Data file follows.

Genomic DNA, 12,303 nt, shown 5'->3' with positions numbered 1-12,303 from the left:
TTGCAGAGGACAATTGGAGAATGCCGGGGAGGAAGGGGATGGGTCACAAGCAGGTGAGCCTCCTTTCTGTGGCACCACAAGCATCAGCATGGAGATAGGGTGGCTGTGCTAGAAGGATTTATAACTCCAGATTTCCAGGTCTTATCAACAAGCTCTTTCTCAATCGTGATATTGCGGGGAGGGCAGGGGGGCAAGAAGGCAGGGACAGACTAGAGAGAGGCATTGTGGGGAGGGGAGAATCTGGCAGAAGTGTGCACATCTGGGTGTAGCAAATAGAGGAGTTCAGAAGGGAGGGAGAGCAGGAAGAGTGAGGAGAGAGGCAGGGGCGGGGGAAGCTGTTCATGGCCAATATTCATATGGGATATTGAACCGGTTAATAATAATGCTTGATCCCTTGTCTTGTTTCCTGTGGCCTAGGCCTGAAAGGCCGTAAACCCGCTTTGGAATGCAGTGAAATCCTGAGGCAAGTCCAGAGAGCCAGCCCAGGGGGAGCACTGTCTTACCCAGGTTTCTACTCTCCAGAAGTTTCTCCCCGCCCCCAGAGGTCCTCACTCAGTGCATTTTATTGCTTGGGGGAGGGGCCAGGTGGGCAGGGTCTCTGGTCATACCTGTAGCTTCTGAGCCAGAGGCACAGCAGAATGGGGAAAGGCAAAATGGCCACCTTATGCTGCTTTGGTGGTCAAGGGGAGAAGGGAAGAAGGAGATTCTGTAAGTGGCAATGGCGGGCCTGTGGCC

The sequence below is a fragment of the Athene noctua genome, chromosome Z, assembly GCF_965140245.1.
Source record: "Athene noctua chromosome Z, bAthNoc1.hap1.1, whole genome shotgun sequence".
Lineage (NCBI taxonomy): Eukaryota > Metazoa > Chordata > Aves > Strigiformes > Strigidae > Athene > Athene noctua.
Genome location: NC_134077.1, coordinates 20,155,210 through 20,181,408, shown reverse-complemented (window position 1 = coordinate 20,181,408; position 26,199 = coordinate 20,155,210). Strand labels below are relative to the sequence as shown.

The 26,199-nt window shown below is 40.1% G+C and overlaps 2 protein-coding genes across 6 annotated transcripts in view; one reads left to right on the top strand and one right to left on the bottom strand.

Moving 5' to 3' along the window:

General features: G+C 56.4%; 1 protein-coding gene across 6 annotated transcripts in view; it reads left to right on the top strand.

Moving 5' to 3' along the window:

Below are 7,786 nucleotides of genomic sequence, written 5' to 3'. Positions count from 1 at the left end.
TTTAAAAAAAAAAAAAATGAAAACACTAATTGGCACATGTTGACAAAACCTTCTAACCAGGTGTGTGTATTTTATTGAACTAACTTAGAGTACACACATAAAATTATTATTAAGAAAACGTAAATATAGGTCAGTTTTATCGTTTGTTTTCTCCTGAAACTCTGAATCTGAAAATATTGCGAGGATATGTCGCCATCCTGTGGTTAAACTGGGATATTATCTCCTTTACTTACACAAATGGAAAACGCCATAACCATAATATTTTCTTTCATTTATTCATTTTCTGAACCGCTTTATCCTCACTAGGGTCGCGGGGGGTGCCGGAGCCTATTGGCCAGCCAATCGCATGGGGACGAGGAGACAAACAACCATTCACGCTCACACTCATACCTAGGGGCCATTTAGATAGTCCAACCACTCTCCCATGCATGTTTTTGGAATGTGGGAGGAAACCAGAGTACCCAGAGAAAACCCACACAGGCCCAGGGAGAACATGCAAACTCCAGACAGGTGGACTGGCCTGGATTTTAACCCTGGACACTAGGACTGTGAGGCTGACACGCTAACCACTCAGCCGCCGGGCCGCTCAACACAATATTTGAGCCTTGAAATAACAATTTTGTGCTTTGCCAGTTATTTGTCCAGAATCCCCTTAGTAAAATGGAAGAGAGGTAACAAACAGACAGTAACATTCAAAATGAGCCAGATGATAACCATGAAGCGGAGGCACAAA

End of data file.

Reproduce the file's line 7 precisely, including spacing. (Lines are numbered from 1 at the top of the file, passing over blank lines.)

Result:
The 26,199-nt window shown below is 40.1% G+C and overlaps 2 protein-coding genes across 6 annotated transcripts in view; one reads left to right on the top strand and one right to left on the bottom strand.